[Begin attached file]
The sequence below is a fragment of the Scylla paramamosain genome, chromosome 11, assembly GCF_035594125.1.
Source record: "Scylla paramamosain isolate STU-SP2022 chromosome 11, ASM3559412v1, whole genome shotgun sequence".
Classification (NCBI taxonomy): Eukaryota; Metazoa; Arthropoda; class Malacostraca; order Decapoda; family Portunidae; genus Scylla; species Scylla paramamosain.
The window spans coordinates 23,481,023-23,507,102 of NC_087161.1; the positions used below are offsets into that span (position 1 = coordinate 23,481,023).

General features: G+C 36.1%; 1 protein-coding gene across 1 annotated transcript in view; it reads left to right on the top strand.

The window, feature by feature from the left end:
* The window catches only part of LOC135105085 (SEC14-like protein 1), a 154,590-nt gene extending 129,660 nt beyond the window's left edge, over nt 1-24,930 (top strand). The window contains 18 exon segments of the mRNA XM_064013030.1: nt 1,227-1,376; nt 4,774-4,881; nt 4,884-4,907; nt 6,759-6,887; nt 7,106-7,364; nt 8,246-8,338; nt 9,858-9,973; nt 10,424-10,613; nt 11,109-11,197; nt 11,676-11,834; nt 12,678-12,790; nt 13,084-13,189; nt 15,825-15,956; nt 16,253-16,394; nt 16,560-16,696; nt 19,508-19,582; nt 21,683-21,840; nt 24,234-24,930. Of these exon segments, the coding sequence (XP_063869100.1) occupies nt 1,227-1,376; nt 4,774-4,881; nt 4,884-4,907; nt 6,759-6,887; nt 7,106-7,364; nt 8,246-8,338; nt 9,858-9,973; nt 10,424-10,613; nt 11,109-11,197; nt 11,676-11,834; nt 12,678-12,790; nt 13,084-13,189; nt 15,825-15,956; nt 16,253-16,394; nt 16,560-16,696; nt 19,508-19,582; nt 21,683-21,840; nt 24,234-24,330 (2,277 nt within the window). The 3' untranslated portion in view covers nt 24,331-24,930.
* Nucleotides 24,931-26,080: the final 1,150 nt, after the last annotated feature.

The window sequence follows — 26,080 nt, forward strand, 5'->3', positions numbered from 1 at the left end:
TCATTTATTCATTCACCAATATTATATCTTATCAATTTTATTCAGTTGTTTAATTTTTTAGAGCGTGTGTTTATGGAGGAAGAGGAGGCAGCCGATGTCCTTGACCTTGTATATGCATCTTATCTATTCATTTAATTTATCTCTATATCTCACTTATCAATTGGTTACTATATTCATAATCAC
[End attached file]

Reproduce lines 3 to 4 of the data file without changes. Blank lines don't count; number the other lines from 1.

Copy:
Classification (NCBI taxonomy): Eukaryota; Metazoa; Arthropoda; class Malacostraca; order Decapoda; family Portunidae; genus Scylla; species Scylla paramamosain.
The window spans coordinates 23,481,023-23,507,102 of NC_087161.1; the positions used below are offsets into that span (position 1 = coordinate 23,481,023).